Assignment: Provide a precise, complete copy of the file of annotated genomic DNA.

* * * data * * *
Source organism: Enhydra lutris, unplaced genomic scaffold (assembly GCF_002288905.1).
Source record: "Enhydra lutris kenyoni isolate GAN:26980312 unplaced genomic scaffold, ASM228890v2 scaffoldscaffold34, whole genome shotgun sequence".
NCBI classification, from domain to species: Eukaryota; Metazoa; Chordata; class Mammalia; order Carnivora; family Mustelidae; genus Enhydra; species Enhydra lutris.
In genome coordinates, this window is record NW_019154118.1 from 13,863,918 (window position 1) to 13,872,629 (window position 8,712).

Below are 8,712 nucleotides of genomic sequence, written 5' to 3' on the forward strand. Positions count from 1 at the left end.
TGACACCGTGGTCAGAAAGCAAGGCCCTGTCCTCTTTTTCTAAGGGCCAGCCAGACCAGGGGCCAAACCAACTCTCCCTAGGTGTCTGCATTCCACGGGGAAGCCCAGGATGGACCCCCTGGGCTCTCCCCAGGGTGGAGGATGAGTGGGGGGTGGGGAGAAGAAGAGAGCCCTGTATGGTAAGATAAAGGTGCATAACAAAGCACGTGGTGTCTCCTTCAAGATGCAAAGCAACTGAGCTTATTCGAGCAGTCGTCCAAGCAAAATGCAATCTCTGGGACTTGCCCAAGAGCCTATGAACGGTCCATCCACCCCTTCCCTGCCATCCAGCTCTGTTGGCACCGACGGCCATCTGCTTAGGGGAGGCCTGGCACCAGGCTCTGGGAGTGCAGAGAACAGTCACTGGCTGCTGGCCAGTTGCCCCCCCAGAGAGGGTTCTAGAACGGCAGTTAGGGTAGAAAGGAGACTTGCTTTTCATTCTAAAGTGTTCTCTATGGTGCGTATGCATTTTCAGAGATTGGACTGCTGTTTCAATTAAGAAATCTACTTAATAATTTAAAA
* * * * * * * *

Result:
Source organism: Enhydra lutris, unplaced genomic scaffold (assembly GCF_002288905.1).
Source record: "Enhydra lutris kenyoni isolate GAN:26980312 unplaced genomic scaffold, ASM228890v2 scaffoldscaffold34, whole genome shotgun sequence".
NCBI classification, from domain to species: Eukaryota; Metazoa; Chordata; class Mammalia; order Carnivora; family Mustelidae; genus Enhydra; species Enhydra lutris.
In genome coordinates, this window is record NW_019154118.1 from 13,863,918 (window position 1) to 13,872,629 (window position 8,712).

Below are 8,712 nucleotides of genomic sequence, written 5' to 3' on the forward strand. Positions count from 1 at the left end.
TGACACCGTGGTCAGAAAGCAAGGCCCTGTCCTCTTTTTCTAAGGGCCAGCCAGACCAGGGGCCAAACCAACTCTCCCTAGGTGTCTGCATTCCACGGGGAAGCCCAGGATGGACCCCCTGGGCTCTCCCCAGGGTGGAGGATGAGTGGGGGGTGGGGAGAAGAAGAGAGCCCTGTATGGTAAGATAAAGGTGCATAACAAAGCACGTGGTGTCTCCTTCAAGATGCAAAGCAACTGAGCTTATTCGAGCAGTCGTCCAAGCAAAATGCAATCTCTGGGACTTGCCCAAGAGCCTATGAACGGTCCATCCACCCCTTCCCTGCCATCCAGCTCTGTTGGCACCGACGGCCATCTGCTTAGGGGAGGCCTGGCACCAGGCTCTGGGAGTGCAGAGAACAGTCACTGGCTGCTGGCCAGTTGCCCCCCCAGAGAGGGTTCTAGAACGGCAGTTAGGGTAGAAAGGAGACTTGCTTTTCATTCTAAAGTGTTCTCTATGGTGCGTATGCATTTTCAGAGATTGGACTGCTGTTTCAATTAAGAAATCTACTTAATAATTTAAAA